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Old January 19, 2000, 05:32 PM   #1
Oleg Volk
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Join Date: December 6, 1999
Location: Nashville, TN
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Just picked up a Lady Defender (Winchester 1300 in 20ga.) with a Tru-Glo front sight. Will see how well it would work for trap shooting. The joke is that I can't find out till late spring...too much snow on the ground for skeet right now. At least it seems that I got an OK price on it ($269 new).

Any hints and tricks relevant to 1300s are appreciated.

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[This message has been edited by Oleg Volk (edited January 19, 2000).]
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Old January 19, 2000, 06:06 PM   #2
Glenn E. Meyer
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I have the 12 gauge and took a shotgun class with it. Nice gun. Tru-glo is a neat sight.

Enjoy. With tactical buck and slugs, the
12 isn't that hard on the old bod.
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Old January 21, 2000, 03:49 AM   #3
ModIMark0
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Oleg,
If I am correct about the Defender/Lady Defender series of Winchesters, the bolt will unlock partway after a round is fired, which also forces back the fore end (which can be a surprise). Anyone else reading this please correct me if this info is wrong.
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Old January 25, 2000, 11:21 PM   #4
Shok
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Join Date: January 25, 2000
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I recently bought a 1300 Shadow 12guage. Yes it does open after you fire it. The bolt face locks into the barrel and the recoil unlocks it. The stress is on the barrel and bolt face instead of the linkage. There is also a button that allows you to empty the tube without chambering any shells.

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Old January 29, 2000, 01:10 PM   #5
Futo Inu
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Join Date: February 12, 1999
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Oleg, what happened to the other 1300 that wouldn't feed?

Let me say that I like the pump action release button LOCATION on the 1300 (behind the triggerguard) much better than the forward location on a Rem 870, for example. The former is much more natural and intuitive, because when you shift your right hand forward to release the action on an 870, not only does it take you longer to get your hand back to firing position, which could be detrimental in a defense situation, but by releasing your shooting hand grip, this changes the center of gravity balance of your left hand, which then has to be shifted further back to steady the shotgun, so you can release the action. Course, none of this applies (viz a viz defense scenario) if you keep it chamber loaded.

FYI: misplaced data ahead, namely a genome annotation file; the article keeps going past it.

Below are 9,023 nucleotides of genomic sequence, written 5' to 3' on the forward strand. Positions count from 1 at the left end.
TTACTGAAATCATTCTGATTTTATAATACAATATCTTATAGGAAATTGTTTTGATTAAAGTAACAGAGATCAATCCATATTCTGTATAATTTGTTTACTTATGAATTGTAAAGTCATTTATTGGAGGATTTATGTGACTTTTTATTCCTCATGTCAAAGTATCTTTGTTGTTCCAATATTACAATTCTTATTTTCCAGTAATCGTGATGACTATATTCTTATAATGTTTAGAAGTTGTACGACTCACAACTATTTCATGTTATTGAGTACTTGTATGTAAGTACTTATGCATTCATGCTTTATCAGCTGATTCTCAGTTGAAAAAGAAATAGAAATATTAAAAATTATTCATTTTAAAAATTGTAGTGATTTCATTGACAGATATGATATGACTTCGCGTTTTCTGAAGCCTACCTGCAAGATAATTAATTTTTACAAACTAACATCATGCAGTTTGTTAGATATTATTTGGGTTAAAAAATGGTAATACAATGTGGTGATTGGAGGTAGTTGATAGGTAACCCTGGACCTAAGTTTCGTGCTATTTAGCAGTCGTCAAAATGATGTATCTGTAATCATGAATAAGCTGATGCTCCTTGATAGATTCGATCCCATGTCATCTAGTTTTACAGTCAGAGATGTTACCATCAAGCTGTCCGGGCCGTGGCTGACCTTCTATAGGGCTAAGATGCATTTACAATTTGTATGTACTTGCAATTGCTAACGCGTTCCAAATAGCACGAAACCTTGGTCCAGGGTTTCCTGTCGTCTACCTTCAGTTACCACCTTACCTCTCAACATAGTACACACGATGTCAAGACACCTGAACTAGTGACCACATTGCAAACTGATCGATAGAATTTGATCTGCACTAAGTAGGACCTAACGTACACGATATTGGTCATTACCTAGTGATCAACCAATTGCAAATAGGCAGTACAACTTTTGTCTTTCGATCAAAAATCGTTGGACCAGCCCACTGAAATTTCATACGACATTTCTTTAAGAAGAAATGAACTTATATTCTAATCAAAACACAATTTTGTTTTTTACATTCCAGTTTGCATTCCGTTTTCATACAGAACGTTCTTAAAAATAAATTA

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Old January 29, 2000, 01:25 PM   #6
Oleg Volk
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Join Date: December 6, 1999
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I expect my one and only non-functional 1300 to be back from Winchester within a week. Rough chamber and poorly manufactured slide release.

I was in the room when a friend was cycling shells out of a 20ga 870 and his hand slipped from the slide release to the trigger...blam!
I like the 1300 location of the release better. The gun is comfortable and the glow sight works great. I still have a bead to fall back on if the glow sight falls off. Just wish the damn shotgun functioned...have no trust in its reliability at this point.
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Old January 29, 2000, 05:56 PM   #7
cjb
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I have owned a 1300 win. for years now.Mine is the N.W.T.F gun with the multi-colored laminated stock.I love it.It replaced an 870 express that just wasnt much of a shooter. Many people dont like the 1300's aluminum reciever,but I have never came across a bad one in our gunsmithing shop.You already have heard how the bolt works so I'll leave that one alone.Why did you buy the defender model to shoot trap with?That gun has no rib and is cylinder bore choked.A rib and choke tubes would have been much better,unless the gun is for home defense and you are just messing around shooting trap.By the way, the one minus on the 1300 is the WIN-CHOKE system.I have run across a few that were so tight the cheap spanner wrench from winchester would not remove them.The remington,and mossberg system works much better.I suggest buying a mossberg choke tube wrench and cutting a slot in the tubes with a dremmel tool. Thats what I did with mine.
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Old January 29, 2000, 06:04 PM   #8
Oleg Volk
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The reason for shooting skeet is to get used to operating the shotgun. Shooting at static targets isn't all that educational.

I prefer that any gun I own be usable as either a defense tool or a training tool. I am not fond of pump shotguns (or 5-speed manual transmissions) but I recognize that they are very common and knowing how to use them may come in very handy.

I know that using an HD pump in 20ga will handicap me at skeet but I am not competing against pros with more experience and $5K O/U rigs...I am trying to improve my own skills.

Now if I could only find inexpensive 20ga buckshot for practice...

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